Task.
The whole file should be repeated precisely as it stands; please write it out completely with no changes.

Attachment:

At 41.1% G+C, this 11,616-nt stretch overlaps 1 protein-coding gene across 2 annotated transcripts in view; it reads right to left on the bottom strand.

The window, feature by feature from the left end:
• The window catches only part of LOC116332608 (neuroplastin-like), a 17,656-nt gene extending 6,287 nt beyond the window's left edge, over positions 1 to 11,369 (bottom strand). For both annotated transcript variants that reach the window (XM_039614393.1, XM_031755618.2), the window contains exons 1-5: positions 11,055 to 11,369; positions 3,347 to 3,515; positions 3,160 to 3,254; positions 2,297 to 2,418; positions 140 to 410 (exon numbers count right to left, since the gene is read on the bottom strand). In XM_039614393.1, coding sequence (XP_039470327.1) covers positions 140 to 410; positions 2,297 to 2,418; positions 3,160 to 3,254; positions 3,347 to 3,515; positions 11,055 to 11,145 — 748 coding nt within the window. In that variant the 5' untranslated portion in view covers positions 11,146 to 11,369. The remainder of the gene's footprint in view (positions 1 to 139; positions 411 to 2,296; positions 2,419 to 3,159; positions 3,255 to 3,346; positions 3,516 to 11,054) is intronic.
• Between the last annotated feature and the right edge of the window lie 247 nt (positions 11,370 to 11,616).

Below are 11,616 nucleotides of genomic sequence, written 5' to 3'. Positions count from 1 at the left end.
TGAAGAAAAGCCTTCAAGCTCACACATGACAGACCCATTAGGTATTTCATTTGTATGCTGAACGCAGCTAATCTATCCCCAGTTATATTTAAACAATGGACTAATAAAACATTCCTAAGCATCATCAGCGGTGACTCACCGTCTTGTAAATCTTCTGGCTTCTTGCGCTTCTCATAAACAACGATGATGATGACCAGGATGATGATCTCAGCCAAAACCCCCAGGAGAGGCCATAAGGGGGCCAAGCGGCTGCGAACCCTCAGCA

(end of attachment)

At 41.1% G+C, this 11,616-nt stretch overlaps 1 protein-coding gene across 2 annotated transcripts in view; it reads right to left on the bottom strand.

The window, feature by feature from the left end:
• The window catches only part of LOC116332608 (neuroplastin-like), a 17,656-nt gene extending 6,287 nt beyond the window's left edge, over positions 1 to 11,369 (bottom strand). For both annotated transcript variants that reach the window (XM_039614393.1, XM_031755618.2), the window contains exons 1-5: positions 11,055 to 11,369; positions 3,347 to 3,515; positions 3,160 to 3,254; positions 2,297 to 2,418; positions 140 to 410 (exon numbers count right to left, since the gene is read on the bottom strand). In XM_039614393.1, coding sequence (XP_039470327.1) covers positions 140 to 410; positions 2,297 to 2,418; positions 3,160 to 3,254; positions 3,347 to 3,515; positions 11,055 to 11,145 — 748 coding nt within the window. In that variant the 5' untranslated portion in view covers positions 11,146 to 11,369. The remainder of the gene's footprint in view (positions 1 to 139; positions 411 to 2,296; positions 2,419 to 3,159; positions 3,255 to 3,346; positions 3,516 to 11,054) is intronic.
• Between the last annotated feature and the right edge of the window lie 247 nt (positions 11,370 to 11,616).

Below are 11,616 nucleotides of genomic sequence, written 5' to 3'. Positions count from 1 at the left end.
TGAAGAAAAGCCTTCAAGCTCACACATGACAGACCCATTAGGTATTTCATTTGTATGCTGAACGCAGCTAATCTATCCCCAGTTATATTTAAACAATGGACTAATAAAACATTCCTAAGCATCATCAGCGGTGACTCACCGTCTTGTAAATCTTCTGGCTTCTTGCGCTTCTCATAAACAACGATGATGATGACCAGGATGATGATCTCAGCCAAAACCCCCAGGAGAGGCCATAAGGGGGCCAAGCGGCTGCGAACCCTCAGCA